By Monica Chapman
School superintendent Scott Howard is a student in his own class.
Howard, superintendent of Southeastern Ohio's Chesapeake Union Exempted Village Schools, was instrumental in launching and directing the Ohio Appalachian Educators Institute (OAEI) in 2005. Now, as a participant, he's on the receiving end of his own efforts.
OAEI is a two-year professional development program intended to help educators address the achievement gap facing students in Ohio's 29-county Appalachian region. Developed at Ohio University-Southern, it now is housed at the Voinovich School of Leadership and Public Affairs on the Athens campus.
On Thursday, Howard was among representatives from six school districts recognized for completing OAEI training.
"This kind of training is what high-performing and more affluent school systems get day in and day out," Howard said. "And that's what thrills me -- to see the teachers in our region getting the high-quality training that other high-performing school systems in the state and the country are getting. We should have had it a long, long time ago."
The OAEI's first-year curriculum, Leadership Systems and Change, is made up of six multiple-day training sessions that introduce district teams to the skills and knowledge needed for school reform. Participating districts will follow up with a student achievement project, during which they will apply skills they learned during year one. District teams comprise eight to 10 school leaders, including school superintendents, principals, teachers and union representatives.
"The backbone of the program is that you have to have all of the people in the school community involved in any change initiative," said project coordinator Terry Murphy of the Voinovich School. "That means the superintendent's office, the building administrators and the teachers. It's more powerful if you have all three of those groups together."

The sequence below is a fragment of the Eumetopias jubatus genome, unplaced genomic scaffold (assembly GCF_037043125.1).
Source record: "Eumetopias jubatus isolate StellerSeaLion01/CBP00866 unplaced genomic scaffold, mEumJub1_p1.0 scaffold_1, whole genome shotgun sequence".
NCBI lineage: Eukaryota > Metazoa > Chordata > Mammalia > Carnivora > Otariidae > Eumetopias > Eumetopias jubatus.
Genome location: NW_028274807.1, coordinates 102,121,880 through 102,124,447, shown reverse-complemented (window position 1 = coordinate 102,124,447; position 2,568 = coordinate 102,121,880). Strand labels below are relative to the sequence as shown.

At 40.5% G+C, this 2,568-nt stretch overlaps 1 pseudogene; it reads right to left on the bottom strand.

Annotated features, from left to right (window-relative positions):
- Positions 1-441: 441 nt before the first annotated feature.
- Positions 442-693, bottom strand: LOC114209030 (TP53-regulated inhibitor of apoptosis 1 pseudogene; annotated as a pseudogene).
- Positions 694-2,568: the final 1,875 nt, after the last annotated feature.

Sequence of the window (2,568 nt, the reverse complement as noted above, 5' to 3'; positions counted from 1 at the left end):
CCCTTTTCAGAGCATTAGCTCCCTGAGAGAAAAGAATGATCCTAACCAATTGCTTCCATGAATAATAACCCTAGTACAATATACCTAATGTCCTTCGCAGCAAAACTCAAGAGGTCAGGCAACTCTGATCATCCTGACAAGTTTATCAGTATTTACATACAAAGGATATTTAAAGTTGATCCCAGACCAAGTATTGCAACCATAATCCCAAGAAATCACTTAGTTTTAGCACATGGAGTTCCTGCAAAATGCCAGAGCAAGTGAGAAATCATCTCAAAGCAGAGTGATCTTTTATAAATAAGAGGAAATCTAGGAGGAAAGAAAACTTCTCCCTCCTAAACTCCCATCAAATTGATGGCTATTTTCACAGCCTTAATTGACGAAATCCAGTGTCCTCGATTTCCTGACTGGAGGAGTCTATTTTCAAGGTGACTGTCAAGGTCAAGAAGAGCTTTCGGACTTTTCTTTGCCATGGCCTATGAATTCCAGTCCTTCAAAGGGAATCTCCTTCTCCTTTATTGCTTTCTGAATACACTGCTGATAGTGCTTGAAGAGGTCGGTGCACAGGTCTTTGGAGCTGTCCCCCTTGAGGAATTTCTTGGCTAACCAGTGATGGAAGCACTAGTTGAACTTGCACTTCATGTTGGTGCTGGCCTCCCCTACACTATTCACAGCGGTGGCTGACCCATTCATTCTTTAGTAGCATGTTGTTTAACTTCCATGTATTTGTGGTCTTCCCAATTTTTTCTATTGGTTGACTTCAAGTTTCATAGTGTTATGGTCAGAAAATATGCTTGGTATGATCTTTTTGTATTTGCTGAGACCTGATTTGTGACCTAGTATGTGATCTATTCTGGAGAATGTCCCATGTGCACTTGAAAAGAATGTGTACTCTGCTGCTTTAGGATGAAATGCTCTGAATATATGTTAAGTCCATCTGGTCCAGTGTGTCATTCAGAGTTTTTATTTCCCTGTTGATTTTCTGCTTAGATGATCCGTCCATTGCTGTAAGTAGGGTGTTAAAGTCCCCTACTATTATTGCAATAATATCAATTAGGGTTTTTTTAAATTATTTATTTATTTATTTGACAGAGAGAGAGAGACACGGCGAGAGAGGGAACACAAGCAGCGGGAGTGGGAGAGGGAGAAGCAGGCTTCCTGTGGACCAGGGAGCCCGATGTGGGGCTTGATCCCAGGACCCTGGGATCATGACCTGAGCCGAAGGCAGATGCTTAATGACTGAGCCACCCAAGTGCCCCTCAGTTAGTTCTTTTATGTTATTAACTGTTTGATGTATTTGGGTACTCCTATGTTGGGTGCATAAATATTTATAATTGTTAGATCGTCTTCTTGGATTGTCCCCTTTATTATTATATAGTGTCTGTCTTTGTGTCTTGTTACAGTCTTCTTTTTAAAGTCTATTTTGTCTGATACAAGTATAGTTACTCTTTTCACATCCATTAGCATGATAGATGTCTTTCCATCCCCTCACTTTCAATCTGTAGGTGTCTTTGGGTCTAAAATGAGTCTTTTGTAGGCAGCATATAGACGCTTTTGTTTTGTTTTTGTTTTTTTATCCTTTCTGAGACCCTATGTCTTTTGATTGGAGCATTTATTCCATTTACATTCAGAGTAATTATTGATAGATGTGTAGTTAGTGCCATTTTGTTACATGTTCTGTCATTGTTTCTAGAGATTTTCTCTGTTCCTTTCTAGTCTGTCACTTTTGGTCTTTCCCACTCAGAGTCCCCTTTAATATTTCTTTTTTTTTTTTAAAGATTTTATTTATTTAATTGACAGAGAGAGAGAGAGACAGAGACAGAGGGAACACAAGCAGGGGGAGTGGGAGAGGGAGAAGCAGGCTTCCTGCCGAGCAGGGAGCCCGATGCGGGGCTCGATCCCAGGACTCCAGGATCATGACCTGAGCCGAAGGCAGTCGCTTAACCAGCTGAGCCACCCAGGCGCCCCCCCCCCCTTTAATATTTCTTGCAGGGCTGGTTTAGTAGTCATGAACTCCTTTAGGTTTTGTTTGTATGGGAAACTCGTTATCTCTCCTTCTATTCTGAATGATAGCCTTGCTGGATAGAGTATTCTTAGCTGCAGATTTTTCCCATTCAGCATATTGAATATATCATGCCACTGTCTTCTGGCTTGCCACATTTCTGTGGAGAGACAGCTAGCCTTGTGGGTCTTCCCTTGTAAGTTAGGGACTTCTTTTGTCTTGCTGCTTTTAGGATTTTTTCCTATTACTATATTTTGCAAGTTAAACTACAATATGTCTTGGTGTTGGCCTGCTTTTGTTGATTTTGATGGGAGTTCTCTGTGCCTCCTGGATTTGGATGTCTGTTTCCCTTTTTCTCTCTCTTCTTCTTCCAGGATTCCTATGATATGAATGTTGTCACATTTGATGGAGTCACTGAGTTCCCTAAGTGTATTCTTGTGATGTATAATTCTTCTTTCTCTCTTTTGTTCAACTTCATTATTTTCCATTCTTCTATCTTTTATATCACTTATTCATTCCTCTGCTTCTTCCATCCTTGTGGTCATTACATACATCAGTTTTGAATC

Patricia Frost-Brooks, president of the Ohio Education Association, and Patrick Dolan, author of "Restructuring Our Schools, a Primer on Systemic Change," were among notable speakers at Thursday's ceremony.
The state of education in Appalachian Ohio gained greater visibility in 1992, when the Ohio Board of Regents published a study titled Appalachian Access and Success. It found that 80 percent of high-school seniors surveyed in the region wanted to attend college, but only about 30 percent actually did so. This was substantially lower than the Ohio "college going rate" of 41 percent and the national rate of 62 percent at that time.
According to Lesli Johnson, senior research and project manager for the Voinovich School, inadequate school funding -- largely attributed to an economically disadvantaged tax base -- is the primary concern for schools in Appalachian Ohio. Educators' limited opportunity for professional development poses an additional hindrance.
"The educators in our region have done a lot to make up for the gap in the last several years. Our schools, in many ways, are outperforming a lot of the urban districts," Johnson said. "But while we are closing that gap, there is still some work to be done."
The OAEI seeks to bring about change in schools by supporting leadership development, creating learning communities and facilitating relationships between unions and district management. The organization is a collaborative venture between the Ohio Department of Education, National Education Association, Ohio Education Association and Ohio University's Voinovich School.
"(The OAEI) is not prescriptive," Johnson added. "We work to try to empower the leadership team members to identify what their issues are and the best strategy in their district to address those issues. We have a strong emphasis on using data from multiple perspectives to identify strengths and weaknesses and use them to benchmark progress towards change."
Thursday's graduating class included representatives of Chesapeake Union Exempted Village School District, Gallia County Local School District, Rolling Hills Local, Vinton County Local School District, Zanesville City School District and Gallia-Vinton Educational Service Center. This was the third class of graduates to complete OAEI training. Nineteen districts have attended the institute since its inception in 2005.
"People get engaged and invested and become empowered in thinking that they can look at issues in their schools and make a difference," Johnson said. "We see improved relationships between administrators and teaching staff and a recognition of leadership across all levels of the school organization."
For Howard, the scope of the OAEI is much broader than the six districts comprising this year's graduating class.
"My vision for this is that we will eventually become a recognized model for how you deliver high-quality professional development to rural schools across the country," Howard said. "My hope is that this program continues to renew itself and get better and better and better."